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Brown v. United States

United States District Court, D. Maryland

February 12, 2014

UNITED STATES OF AMERICA Respondent Criminal No. PJM-06-0140,


PETER J. MESSITTE, District Judge.

Horace Brown, pro se, has filed a Motion Under 28 U.S.C. § 2255 To Vacate, Set Aside or Correct Sentence By A Person in Federal Custody [Paper No. 78] ("§ 2255 Motion") and a Motion for Summary Judgement [sic] [Paper No. 89]. Having considered the Motions and the Government's Response thereto, the Court holds Brown's § 2255 Motion MOOT in part and DISMISSES it in part. His Motion for Summary Judgment is DENIED.


On April 19, 2006, Brown pleaded guilty to possession of child pornography in violation of 18 U.S.C. § 2252A(a)(5)(B). At sentencing, Brown sought to withdraw his guilty plea, a request which the Court denied. Brown was thereafter sentenced to 48 months imprisonment followed by two years of supervised release. The Fourth Circuit affirmed the Court's judgment on appeal. United States v. Brown, 261 Fed.App'x. 494 (4th Cir. 2008). Brown then filed a 28 U.S.C. § 2255 Motion to vacate his sentence, which the Court also denied. Brown v. United States, CIV. PJM 09-29, 2010 WL 105718 (D. Md. Jan. 5, 2010). Brown's appeal of the denial of his § 2255 Motion was subsequently dismissed by the Fourth Circuit, and his petition for writ of certiorari to the Supreme Court denied.

While on supervised release following his incarceration, the Court found Brown in violation of the term of his supervised release that prohibited him from having unsupervised contact with minor children without the permission of the Probation Officer. As a result, the Court revoked Brown's supervised release and sentenced him to 24 months of incarceration, followed by 10 years of supervised release.[1] Brown appealed, challenging, among other things, the Court's authority to impose a 10 year term of supervised release. On appeal, the Government agreed with Brown's arguments and, based on a joint motion by the parties, the Fourth Circuit remanded the case to this Court for a re-sentencing. On remand, the Court re-sentenced Brown to 24 months of imprisonment with no supervised release term to follow.

While his appeal of the sentence imposed for the supervised release violation was still pending, Brown, pro se, filed the present § 2255 Motion, despite being represented by counsel. For the reasons that follow, Brown's Motion to Vacate is deemed MOOT in part and will otherwise be DISMISSED.


In his § 2255 Motion, Brown argues that (1) the sentence after his supervised release was revoked was illegal; (2) his plea deal for the underlying offense of possession of child pornography was in violation of Fed. R. Crim. P. 11; and (3) he was denied the effective assistance of counsel in connection with his guilty plea.

The Government's Response to the Motion, also filed while Brown's appeal was pending, argues that the District Court should not consider a § 2255 Motion while an appeal is pending. Although the Court agrees with the Government, since the appeal is no longer pending, the Court may now consider the §2255 Motion. See, e.g., Walker v. Connor, 72 F.Appx. 3, 4 (4th Cir. 2003) (finding that where petitioner filed his § 2255 motion while direct appeal pending, the "motion would have been premature at that time" but "[b]ecause we recently issued a decision on direct appeal, [petitioner]'s § 2255-type claims are now ripe for disposition"). After reviewing Brown's arguments, the Court dismisses the remaining claims.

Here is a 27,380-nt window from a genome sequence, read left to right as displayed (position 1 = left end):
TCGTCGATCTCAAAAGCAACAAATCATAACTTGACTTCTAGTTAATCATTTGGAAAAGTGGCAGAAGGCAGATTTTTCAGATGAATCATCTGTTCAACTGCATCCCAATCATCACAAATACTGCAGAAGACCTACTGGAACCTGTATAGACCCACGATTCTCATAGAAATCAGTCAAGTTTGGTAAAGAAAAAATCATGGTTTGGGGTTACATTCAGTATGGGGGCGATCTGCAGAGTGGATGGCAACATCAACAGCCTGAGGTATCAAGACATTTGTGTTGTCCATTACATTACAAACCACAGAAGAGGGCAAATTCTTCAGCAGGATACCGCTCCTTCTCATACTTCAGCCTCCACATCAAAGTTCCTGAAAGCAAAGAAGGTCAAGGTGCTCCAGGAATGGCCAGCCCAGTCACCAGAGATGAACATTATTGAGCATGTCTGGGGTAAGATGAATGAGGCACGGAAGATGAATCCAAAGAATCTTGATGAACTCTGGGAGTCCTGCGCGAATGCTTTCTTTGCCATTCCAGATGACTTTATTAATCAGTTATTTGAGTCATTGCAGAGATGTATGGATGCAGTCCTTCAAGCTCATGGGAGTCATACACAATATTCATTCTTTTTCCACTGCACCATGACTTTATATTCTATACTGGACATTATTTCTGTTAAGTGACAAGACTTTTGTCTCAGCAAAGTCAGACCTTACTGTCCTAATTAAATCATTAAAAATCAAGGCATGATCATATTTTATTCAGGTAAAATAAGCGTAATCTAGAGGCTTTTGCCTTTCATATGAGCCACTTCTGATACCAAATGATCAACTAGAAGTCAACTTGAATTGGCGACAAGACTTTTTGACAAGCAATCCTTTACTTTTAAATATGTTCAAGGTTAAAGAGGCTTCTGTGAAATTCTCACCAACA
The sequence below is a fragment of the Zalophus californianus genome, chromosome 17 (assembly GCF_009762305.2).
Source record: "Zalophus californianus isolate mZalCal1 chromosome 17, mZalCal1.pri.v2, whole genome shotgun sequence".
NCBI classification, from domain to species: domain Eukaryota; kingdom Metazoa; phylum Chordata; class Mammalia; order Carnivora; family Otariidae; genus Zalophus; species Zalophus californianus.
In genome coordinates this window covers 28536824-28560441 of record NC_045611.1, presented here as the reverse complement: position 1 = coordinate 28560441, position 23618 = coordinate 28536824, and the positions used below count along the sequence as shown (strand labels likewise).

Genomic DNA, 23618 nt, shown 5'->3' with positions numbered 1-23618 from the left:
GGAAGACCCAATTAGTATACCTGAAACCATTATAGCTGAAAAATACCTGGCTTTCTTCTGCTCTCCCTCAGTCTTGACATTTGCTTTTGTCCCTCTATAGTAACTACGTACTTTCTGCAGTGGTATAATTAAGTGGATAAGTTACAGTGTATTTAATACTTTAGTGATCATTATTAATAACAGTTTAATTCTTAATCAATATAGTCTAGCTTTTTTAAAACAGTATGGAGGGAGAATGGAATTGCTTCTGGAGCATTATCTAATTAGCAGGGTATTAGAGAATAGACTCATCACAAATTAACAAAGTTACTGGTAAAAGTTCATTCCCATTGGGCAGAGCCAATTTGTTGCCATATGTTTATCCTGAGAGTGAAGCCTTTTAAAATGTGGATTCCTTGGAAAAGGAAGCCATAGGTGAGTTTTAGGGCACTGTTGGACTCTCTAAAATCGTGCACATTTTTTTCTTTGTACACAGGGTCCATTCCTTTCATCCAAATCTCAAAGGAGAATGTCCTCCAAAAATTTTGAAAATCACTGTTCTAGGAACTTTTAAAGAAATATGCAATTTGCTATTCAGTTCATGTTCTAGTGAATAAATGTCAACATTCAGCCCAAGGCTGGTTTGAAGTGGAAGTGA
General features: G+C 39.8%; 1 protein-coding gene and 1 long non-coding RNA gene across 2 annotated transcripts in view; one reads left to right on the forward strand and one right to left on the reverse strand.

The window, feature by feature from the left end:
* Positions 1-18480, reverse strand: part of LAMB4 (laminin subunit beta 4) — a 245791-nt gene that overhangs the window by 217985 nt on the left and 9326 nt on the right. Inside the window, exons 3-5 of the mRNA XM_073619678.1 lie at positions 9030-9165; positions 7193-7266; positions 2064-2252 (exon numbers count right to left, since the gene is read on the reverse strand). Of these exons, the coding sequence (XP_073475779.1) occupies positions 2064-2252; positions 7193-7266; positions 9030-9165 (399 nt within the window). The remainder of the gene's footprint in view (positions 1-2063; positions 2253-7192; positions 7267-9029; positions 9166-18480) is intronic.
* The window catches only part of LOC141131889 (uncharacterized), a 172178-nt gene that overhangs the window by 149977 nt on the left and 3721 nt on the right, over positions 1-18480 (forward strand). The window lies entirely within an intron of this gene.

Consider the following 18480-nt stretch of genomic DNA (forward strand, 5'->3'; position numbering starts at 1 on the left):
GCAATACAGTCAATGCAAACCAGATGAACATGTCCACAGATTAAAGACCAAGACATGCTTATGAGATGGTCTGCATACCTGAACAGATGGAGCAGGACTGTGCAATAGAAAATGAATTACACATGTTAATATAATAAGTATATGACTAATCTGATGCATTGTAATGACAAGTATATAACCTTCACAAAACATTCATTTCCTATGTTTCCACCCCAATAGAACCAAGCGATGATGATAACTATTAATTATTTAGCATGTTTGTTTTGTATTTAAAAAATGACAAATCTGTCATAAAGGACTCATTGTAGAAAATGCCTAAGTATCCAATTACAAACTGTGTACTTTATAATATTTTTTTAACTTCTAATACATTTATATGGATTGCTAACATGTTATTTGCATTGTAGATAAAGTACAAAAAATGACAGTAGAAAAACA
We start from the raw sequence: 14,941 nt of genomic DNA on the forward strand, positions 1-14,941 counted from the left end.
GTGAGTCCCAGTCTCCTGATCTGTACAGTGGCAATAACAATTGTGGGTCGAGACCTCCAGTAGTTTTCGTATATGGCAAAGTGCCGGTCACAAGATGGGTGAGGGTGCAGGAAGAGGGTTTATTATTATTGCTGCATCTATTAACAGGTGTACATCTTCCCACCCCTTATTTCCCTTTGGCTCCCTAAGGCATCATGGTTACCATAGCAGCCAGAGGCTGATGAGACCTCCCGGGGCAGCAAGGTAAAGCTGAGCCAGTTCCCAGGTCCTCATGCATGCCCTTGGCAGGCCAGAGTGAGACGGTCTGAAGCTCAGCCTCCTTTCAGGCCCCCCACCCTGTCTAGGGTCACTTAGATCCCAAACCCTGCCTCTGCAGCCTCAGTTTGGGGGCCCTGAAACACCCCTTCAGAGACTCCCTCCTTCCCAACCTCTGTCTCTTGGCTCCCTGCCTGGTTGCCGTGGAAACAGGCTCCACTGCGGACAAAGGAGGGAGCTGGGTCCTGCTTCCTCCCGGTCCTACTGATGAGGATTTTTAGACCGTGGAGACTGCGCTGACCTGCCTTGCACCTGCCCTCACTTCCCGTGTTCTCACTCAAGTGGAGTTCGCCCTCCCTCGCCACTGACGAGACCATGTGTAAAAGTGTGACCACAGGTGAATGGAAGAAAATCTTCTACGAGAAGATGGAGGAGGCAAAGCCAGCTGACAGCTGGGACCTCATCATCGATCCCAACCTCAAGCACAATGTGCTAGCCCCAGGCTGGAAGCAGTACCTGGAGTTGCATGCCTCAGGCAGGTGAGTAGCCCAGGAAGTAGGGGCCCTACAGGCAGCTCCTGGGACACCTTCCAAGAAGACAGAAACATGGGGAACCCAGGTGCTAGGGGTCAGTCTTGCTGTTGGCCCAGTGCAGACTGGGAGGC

Ground One of Brown's Motion to Vacate challenges the Court's authority to impose an additional term of supervised release after a term of imprisonment on the violation for supervised release. This ground mirrors Brown's argument on appeal. The Court's re-sentencing after the Fourth Circuit remand resulted in precisely the relief Brown sought on appeal as well as what he seeks in his Motion to Vacate. Since Brown no longer faces a term of supervised release after his current term of imprisonment, Ground One is moot.


Grounds Two and Three challenge Brown's underlying conviction, and more specifically, the events surrounding his guilty plea. As an initial matter, Brown is not currently incarcerated on the underlying conviction, so it is not entirely clear what relief he seeks. More to the point, however, is the fact that Brown previously filed a § 2255 Motion to Vacate his underlying conviction, which was denied by the Court on January 5, 2010. Absent leave from a federal court of appeals, he is not authorized to file successive § 2255 motions:

A second or successive motion must be certified as provided in section 2244 by a panel of the appropriate court of appeals to contain-(1) newly discovered evidence that, if proven and viewed in light of the evidence as a whole, would be sufficient to establish by clear and convincing evidence that no reasonable factfinder would have found the movant guilty of the offense; or (2) a new rule of constitutional law, made retroactive to cases on collateral review by the Supreme Court, that was previously unavailable. 28 U.S.C. § 2255. Since Grounds Two and Three concern Brown's underlying conviction, which the Court has already considered in the previous § 2255 motion, his present motion is a successive one. Brown has not received the proper certification from the Fourth Circuit. ...

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